BP to 'kill' oil leak by sealing up Gulf well
BP WAS last night preparing to deliver the first of two blows it hopes will "kill" its oil well in the Gulf of Mexico, 105 days since the start of a leak that led to the worst oil spill in US history.
The White House said it was "monitoring" the situation as BP engineers, mindful of previous setbacks to permanently seal the well, conducted final tests. The tests will show whether BP can move ahead today with its planned 'static kill' when it will inject heavy drilling mud into the top of the well to push oil back where it came from: a reservoir 13,000 feet beneath the seabed.
"When we've done that, we will have killed the well," said Kent Wells, BP's senior vice-president of exploration and production.
To ensure that the ruptured well is permanently sealed, BP will also proceed with its plans for a relief well that will intersect the damaged well and pump more heavy drilling mud and cement in from below to plug any openings.
Mr Wells said the British company expected the relief well to intercept its blown-out Macondo well between August 11-15. A permanent seal to the well will end the months-long technical nightmare for BP that began on April 20 with an explosion on a rig 50 miles off the Louisiana coast.
Millions of gallons of crude spewed into the ocean after the blast, which killed 11 workers and ruptured the well a mile beneath the surface of the sea.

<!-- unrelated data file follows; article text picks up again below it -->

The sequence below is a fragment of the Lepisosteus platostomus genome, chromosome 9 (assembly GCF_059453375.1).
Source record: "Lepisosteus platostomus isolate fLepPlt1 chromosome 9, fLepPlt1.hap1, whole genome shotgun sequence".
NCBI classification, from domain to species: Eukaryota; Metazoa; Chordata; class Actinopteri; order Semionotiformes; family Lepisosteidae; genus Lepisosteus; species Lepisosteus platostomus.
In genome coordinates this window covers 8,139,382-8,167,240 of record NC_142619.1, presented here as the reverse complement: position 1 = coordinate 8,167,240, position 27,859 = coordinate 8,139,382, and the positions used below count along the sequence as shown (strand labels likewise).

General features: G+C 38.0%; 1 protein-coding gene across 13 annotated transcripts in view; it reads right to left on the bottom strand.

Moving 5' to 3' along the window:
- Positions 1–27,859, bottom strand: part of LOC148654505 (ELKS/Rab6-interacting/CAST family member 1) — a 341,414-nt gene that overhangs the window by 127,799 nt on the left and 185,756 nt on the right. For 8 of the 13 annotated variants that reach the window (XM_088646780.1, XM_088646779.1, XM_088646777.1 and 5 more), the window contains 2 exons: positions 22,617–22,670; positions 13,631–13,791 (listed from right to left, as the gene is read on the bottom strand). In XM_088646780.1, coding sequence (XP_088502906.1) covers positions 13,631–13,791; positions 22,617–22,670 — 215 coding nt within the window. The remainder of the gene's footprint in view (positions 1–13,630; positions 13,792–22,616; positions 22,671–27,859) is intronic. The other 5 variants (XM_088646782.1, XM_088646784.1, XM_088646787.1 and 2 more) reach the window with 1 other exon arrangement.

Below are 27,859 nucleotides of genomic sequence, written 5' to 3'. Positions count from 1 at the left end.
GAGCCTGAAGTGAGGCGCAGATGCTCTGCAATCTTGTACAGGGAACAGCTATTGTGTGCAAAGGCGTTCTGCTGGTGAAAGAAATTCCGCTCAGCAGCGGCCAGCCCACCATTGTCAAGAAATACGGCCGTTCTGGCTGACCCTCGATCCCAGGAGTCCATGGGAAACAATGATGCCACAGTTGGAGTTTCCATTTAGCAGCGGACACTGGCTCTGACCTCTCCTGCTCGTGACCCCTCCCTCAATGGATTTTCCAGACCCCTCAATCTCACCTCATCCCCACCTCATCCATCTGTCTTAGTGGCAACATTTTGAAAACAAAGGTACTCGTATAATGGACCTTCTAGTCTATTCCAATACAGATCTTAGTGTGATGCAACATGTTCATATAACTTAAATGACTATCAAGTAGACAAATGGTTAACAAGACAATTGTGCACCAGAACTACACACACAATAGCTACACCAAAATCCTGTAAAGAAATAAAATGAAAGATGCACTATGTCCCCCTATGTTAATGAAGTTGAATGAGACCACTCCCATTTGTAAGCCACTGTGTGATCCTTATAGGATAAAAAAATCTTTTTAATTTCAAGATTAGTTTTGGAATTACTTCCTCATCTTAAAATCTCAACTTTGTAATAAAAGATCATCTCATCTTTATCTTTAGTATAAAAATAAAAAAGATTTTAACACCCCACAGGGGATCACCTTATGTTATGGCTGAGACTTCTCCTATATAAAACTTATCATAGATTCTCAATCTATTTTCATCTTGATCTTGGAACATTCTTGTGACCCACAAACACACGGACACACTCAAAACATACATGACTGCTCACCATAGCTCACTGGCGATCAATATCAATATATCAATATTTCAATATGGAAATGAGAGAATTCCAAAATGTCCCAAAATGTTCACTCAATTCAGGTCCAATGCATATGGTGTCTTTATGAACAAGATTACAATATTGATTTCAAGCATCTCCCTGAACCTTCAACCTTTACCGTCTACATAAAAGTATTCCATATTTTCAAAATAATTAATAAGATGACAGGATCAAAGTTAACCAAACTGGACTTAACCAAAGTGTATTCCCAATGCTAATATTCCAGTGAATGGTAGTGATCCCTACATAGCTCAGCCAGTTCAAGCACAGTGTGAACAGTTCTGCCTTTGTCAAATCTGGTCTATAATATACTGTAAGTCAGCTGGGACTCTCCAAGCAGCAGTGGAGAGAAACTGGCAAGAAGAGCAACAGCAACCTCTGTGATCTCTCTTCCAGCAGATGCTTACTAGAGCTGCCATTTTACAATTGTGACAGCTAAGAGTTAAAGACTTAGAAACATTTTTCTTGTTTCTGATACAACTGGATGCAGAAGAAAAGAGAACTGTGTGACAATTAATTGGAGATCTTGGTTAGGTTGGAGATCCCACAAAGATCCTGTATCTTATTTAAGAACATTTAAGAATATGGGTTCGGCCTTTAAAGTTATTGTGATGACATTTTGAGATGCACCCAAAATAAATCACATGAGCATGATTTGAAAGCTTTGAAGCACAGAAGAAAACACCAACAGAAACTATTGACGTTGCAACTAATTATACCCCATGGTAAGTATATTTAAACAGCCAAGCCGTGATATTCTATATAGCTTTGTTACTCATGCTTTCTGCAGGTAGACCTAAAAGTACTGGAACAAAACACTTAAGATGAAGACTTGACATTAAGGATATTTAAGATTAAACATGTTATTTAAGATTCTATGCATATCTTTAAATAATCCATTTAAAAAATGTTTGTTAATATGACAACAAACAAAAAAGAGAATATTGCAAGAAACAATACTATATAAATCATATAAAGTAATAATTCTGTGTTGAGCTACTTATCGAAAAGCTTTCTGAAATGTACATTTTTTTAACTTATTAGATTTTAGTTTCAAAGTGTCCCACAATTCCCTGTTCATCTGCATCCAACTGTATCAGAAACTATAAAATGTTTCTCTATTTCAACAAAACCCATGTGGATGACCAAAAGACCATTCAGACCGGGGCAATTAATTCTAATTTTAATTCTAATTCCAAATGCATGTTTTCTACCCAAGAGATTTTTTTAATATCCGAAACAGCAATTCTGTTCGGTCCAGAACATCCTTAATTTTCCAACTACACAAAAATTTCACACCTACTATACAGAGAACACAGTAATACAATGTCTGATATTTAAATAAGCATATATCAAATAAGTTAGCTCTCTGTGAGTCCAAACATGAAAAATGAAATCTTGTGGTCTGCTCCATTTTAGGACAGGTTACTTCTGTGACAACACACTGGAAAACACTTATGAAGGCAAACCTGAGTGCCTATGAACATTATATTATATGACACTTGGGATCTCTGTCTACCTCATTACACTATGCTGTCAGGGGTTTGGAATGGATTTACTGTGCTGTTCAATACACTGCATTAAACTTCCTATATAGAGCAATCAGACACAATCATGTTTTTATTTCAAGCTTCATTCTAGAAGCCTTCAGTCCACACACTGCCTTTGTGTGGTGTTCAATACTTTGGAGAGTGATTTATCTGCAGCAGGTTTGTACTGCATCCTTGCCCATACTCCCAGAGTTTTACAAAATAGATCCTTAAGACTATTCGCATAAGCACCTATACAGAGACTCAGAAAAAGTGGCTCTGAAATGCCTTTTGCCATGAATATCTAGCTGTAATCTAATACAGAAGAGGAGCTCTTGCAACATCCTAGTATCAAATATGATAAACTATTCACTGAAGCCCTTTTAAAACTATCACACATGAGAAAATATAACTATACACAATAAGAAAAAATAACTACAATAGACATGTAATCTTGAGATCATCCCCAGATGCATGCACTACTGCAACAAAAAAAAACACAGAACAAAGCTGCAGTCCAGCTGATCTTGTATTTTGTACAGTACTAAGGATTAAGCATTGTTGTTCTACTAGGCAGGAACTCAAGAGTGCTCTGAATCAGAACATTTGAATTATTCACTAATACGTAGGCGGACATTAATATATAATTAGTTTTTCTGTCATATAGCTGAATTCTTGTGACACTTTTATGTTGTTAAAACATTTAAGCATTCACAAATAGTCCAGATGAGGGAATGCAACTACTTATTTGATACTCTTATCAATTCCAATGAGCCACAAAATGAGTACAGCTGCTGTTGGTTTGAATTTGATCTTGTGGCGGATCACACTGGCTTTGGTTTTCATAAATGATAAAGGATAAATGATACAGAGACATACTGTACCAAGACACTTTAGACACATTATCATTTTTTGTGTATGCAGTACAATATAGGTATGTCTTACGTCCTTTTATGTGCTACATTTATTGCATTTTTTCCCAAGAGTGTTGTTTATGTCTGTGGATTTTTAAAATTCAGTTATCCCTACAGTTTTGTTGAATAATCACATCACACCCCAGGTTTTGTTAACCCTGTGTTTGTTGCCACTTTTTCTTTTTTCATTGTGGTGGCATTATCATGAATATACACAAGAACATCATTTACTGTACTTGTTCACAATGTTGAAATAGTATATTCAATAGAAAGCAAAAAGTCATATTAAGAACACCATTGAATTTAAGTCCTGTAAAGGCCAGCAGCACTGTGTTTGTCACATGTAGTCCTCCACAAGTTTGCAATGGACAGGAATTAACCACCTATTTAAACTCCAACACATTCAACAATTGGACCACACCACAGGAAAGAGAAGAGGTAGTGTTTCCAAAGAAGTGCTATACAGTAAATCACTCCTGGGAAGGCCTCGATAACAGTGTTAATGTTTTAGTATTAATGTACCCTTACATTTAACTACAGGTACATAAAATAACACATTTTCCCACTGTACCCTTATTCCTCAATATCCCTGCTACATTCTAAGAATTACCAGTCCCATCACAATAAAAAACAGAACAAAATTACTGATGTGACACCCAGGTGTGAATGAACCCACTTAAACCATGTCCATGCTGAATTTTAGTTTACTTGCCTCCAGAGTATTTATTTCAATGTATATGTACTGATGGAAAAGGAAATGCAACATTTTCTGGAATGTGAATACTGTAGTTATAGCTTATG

But even when the well is finally capped, the environmental disaster will be far from over and the political and financial implications will reverberate for some time to come.
Business owners are still counting the costs of the spill which forced the closure of large swathes of rich fishing grounds and has dealt a severe blow to tourism.
BP managed to put a tight-fitting cap on the well two weeks ago that temporarily stopped the flow of oil into the ocean.
The disaster has cost the company billions of dollars in clean-up costs, tarnished its reputation in the US and left it facing numerous lawsuits and possible criminal charges.
If BP's effort to cap the well is successful, it would also be good news for President Barack Obama, who has seen his public approval rating slip in recent months, partly because of voter unhappiness over his handling of the spill.